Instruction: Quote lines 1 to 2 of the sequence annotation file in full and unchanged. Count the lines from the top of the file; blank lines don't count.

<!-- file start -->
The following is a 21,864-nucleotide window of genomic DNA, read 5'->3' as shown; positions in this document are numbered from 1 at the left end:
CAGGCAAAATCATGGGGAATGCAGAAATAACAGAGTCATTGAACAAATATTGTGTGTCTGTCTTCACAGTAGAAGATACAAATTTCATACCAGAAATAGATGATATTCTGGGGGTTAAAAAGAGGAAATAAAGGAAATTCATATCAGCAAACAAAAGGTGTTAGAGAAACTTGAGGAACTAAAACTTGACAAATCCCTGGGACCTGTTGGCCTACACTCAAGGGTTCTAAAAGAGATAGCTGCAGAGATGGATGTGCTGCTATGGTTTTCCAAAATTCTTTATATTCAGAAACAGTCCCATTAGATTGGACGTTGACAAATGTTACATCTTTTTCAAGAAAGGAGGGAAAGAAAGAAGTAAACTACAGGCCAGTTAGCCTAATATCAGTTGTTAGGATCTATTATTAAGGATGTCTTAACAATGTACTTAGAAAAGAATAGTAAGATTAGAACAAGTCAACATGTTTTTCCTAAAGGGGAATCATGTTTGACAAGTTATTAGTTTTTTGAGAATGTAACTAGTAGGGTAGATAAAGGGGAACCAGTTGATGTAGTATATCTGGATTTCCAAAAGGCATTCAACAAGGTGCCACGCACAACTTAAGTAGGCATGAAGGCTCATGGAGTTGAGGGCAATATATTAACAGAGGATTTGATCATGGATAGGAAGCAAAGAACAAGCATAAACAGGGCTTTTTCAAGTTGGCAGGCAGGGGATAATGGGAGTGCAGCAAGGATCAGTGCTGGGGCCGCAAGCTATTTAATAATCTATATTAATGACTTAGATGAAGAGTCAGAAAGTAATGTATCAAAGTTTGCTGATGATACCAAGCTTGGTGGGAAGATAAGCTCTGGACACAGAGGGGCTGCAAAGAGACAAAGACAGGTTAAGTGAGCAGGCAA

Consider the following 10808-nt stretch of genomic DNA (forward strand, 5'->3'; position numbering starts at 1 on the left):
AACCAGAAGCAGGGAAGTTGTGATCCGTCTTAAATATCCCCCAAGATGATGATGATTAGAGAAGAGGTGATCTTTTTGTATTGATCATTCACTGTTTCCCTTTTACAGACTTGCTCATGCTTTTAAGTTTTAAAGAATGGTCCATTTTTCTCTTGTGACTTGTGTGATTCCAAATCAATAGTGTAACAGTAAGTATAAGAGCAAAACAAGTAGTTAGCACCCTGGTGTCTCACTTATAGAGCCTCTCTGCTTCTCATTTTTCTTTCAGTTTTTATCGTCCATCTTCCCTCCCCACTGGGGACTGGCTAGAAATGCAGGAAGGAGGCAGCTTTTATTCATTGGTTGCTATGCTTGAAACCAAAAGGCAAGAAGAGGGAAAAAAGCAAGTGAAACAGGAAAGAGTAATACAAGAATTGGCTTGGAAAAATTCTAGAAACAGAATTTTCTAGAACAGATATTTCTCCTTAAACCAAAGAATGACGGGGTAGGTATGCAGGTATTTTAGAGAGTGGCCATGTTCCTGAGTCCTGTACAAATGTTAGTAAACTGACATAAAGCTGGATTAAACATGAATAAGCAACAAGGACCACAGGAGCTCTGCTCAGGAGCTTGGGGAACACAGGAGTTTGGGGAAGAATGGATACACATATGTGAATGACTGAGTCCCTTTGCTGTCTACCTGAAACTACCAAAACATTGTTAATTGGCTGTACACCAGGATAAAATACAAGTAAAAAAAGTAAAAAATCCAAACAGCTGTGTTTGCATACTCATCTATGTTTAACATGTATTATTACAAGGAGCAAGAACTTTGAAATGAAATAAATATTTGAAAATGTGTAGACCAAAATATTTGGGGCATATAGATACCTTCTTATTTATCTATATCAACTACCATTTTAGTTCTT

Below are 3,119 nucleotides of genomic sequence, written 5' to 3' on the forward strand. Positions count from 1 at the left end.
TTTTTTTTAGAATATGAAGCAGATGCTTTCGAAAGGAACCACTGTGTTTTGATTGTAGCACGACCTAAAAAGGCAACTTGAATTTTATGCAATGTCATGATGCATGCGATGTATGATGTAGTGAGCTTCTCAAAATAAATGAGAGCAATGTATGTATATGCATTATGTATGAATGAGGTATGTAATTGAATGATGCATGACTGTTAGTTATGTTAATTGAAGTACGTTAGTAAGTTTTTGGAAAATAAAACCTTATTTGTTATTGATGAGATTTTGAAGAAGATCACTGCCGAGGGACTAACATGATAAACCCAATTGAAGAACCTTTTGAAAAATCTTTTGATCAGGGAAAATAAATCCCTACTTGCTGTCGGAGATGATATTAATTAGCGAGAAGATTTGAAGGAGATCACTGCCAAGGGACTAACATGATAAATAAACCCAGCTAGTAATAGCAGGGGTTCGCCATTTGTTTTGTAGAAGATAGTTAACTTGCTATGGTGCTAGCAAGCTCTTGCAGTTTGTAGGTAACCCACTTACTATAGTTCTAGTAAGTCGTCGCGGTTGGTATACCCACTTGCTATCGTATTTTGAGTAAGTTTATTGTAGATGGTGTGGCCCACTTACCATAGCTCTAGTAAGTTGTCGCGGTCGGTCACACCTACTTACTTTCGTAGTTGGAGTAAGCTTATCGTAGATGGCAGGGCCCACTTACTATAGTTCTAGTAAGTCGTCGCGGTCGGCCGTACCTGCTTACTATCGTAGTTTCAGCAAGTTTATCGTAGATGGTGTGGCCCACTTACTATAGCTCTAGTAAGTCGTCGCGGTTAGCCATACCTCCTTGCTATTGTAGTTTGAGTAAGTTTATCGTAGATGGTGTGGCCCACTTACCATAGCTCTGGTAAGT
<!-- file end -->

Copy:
The following is a 21,864-nucleotide window of genomic DNA, read 5'->3' as shown; positions in this document are numbered from 1 at the left end:
CAGGCAAAATCATGGGGAATGCAGAAATAACAGAGTCATTGAACAAATATTGTGTGTCTGTCTTCACAGTAGAAGATACAAATTTCATACCAGAAATAGATGATATTCTGGGGGTTAAAAAGAGGAAATAAAGGAAATTCATATCAGCAAACAAAAGGTGTTAGAGAAACTTGAGGAACTAAAACTTGACAAATCCCTGGGACCTGTTGGCCTACACTCAAGGGTTCTAAAAGAGATAGCTGCAGAGATGGATGTGCTGCTATGGTTTTCCAAAATTCTTTATATTCAGAAACAGTCCCATTAGATTGGACGTTGACAAATGTTACATCTTTTTCAAGAAAGGAGGGAAAGAAAGAAGTAAACTACAGGCCAGTTAGCCTAATATCAGTTGTTAGGATCTATTATTAAGGATGTCTTAACAATGTACTTAGAAAAGAATAGTAAGATTAGAACAAGTCAACATGTTTTTCCTAAAGGGGAATCATGTTTGACAAGTTATTAGTTTTTTGAGAATGTAACTAGTAGGGTAGATAAAGGGGAACCAGTTGATGTAGTATATCTGGATTTCCAAAAGGCATTCAACAAGGTGCCACGCACAACTTAAGTAGGCATGAAGGCTCATGGAGTTGAGGGCAATATATTAACAGAGGATTTGATCATGGATAGGAAGCAAAGAACAAGCATAAACAGGGCTTTTTCAAGTTGGCAGGCAGGGGATAATGGGAGTGCAGCAAGGATCAGTGCTGGGGCCGCAAGCTATTTAATAATCTATATTAATGACTTAGATGAAGAGTCAGAAAGTAATGTATCAAAGTTTGCTGATGATACCAAGCTTGGTGGGAAGATAAGCTCTGGACACAGAGGGGCTGCAAAGAGACAAAGACAGGTTAAGTGAGCAGGCAA